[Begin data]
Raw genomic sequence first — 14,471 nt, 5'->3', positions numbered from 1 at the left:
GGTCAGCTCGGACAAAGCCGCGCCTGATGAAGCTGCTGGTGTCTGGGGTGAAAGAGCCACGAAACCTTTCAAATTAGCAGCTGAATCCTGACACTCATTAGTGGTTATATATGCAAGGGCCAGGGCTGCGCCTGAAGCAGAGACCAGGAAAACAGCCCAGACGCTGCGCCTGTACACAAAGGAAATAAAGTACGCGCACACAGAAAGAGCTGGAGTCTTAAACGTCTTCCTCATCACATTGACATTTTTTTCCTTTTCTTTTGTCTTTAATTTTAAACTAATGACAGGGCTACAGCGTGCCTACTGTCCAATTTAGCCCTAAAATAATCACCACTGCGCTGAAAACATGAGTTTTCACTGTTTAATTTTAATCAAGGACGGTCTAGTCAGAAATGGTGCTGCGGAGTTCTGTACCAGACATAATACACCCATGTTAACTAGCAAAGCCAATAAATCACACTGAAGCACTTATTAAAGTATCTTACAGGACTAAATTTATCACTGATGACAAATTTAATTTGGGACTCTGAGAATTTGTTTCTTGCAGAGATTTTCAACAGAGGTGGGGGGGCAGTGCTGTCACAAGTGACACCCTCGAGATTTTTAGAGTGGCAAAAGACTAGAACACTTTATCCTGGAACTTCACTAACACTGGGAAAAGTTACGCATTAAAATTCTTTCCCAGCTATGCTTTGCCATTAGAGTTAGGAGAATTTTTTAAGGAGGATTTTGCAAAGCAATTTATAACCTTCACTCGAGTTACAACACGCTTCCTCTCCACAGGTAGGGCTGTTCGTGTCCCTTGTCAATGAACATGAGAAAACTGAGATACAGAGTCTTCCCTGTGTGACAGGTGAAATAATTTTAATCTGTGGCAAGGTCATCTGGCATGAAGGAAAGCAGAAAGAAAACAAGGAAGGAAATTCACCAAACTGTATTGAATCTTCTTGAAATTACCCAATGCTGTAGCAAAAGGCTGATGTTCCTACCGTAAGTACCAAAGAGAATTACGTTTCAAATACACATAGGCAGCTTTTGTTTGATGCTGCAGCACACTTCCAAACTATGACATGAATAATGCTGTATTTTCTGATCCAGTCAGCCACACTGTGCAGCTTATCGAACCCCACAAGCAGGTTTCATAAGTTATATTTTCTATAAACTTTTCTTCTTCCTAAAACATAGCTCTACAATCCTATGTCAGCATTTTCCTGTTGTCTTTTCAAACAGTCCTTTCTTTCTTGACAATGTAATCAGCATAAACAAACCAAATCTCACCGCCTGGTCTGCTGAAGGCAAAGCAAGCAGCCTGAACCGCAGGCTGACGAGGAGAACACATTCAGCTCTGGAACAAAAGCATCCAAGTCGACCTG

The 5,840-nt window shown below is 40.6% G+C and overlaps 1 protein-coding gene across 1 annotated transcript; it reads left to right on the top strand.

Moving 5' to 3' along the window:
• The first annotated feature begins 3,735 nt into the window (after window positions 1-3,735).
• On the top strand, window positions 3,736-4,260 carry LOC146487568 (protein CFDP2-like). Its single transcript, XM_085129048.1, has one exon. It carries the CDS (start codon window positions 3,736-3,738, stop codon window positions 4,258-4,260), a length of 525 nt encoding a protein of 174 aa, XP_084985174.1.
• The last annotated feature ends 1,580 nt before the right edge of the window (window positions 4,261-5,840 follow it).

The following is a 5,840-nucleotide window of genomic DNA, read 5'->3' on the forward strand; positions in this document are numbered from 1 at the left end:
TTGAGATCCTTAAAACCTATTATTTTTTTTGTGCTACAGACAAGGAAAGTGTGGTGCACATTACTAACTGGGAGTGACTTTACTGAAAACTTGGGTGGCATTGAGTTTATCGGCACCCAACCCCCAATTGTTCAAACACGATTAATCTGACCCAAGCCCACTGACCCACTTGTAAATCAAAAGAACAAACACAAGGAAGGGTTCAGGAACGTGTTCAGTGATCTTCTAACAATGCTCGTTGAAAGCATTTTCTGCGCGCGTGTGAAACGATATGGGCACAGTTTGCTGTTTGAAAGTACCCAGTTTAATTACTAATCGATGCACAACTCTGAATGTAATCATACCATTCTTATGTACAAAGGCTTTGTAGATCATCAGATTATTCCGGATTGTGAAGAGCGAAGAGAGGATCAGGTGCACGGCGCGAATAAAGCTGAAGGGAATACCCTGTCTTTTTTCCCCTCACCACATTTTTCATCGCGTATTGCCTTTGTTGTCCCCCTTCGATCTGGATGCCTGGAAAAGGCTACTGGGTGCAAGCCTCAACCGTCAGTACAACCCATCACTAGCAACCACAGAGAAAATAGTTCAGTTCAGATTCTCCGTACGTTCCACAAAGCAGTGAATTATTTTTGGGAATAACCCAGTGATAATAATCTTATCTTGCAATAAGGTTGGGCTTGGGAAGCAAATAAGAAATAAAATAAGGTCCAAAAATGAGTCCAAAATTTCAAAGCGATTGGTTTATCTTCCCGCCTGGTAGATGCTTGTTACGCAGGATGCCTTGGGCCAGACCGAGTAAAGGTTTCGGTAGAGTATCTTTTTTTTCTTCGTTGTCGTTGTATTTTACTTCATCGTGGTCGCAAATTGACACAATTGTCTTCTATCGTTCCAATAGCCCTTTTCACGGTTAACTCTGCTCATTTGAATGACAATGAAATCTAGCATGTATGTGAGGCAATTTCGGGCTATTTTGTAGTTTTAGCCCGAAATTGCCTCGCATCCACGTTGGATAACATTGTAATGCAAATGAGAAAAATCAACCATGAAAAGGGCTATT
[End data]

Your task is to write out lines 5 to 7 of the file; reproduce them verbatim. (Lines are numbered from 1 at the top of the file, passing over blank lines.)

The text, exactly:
• The first annotated feature begins 3,735 nt into the window (after window positions 1-3,735).
• On the top strand, window positions 3,736-4,260 carry LOC146487568 (protein CFDP2-like). Its single transcript, XM_085129048.1, has one exon. It carries the CDS (start codon window positions 3,736-3,738, stop codon window positions 4,258-4,260), a length of 525 nt encoding a protein of 174 aa, XP_084985174.1.
• The last annotated feature ends 1,580 nt before the right edge of the window (window positions 4,261-5,840 follow it).